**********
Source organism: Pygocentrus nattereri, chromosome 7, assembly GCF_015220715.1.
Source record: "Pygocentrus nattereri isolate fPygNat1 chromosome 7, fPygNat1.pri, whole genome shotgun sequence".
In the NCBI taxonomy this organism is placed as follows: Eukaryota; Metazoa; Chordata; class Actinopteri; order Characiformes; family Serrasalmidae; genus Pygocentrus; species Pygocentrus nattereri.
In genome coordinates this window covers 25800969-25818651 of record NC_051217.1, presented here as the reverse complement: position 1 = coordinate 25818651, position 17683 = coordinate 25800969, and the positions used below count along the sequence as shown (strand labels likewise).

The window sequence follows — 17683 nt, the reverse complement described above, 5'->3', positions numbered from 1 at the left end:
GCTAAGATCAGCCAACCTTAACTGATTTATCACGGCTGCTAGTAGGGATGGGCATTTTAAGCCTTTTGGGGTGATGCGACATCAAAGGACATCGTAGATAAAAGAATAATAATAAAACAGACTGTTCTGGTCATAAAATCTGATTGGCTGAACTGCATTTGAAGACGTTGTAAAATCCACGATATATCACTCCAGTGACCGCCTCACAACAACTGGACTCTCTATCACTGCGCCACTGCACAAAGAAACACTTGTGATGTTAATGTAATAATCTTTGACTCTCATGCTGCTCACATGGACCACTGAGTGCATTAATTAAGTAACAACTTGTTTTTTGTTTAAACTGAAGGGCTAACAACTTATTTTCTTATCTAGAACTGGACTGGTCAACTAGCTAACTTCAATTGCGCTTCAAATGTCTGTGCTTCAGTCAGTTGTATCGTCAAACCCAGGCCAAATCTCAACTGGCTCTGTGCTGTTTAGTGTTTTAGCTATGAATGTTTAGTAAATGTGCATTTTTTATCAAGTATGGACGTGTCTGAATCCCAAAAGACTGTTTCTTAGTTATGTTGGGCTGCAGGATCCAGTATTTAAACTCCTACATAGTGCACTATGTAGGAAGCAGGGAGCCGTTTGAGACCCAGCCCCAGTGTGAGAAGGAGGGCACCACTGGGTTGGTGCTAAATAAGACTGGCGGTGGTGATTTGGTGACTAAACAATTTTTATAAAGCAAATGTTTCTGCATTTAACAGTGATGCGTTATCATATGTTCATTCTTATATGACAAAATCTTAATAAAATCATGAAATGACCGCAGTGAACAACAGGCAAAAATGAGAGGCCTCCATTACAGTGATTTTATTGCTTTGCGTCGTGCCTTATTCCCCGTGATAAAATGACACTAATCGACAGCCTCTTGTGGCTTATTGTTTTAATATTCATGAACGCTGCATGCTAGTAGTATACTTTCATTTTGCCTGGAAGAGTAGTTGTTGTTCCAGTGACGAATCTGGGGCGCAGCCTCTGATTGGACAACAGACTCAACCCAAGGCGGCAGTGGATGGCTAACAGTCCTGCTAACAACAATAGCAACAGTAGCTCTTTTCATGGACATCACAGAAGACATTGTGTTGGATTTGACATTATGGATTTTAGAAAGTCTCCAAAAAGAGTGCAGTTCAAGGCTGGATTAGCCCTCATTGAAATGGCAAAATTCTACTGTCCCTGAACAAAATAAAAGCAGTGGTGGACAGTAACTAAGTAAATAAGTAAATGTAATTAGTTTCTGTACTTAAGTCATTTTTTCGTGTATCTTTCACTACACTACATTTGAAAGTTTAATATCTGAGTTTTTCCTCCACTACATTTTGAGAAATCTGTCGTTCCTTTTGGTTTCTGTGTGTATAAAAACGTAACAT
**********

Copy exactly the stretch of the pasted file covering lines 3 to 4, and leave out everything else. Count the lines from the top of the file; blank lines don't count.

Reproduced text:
In the NCBI taxonomy this organism is placed as follows: Eukaryota; Metazoa; Chordata; class Actinopteri; order Characiformes; family Serrasalmidae; genus Pygocentrus; species Pygocentrus nattereri.
In genome coordinates this window covers 25800969-25818651 of record NC_051217.1, presented here as the reverse complement: position 1 = coordinate 25818651, position 17683 = coordinate 25800969, and the positions used below count along the sequence as shown (strand labels likewise).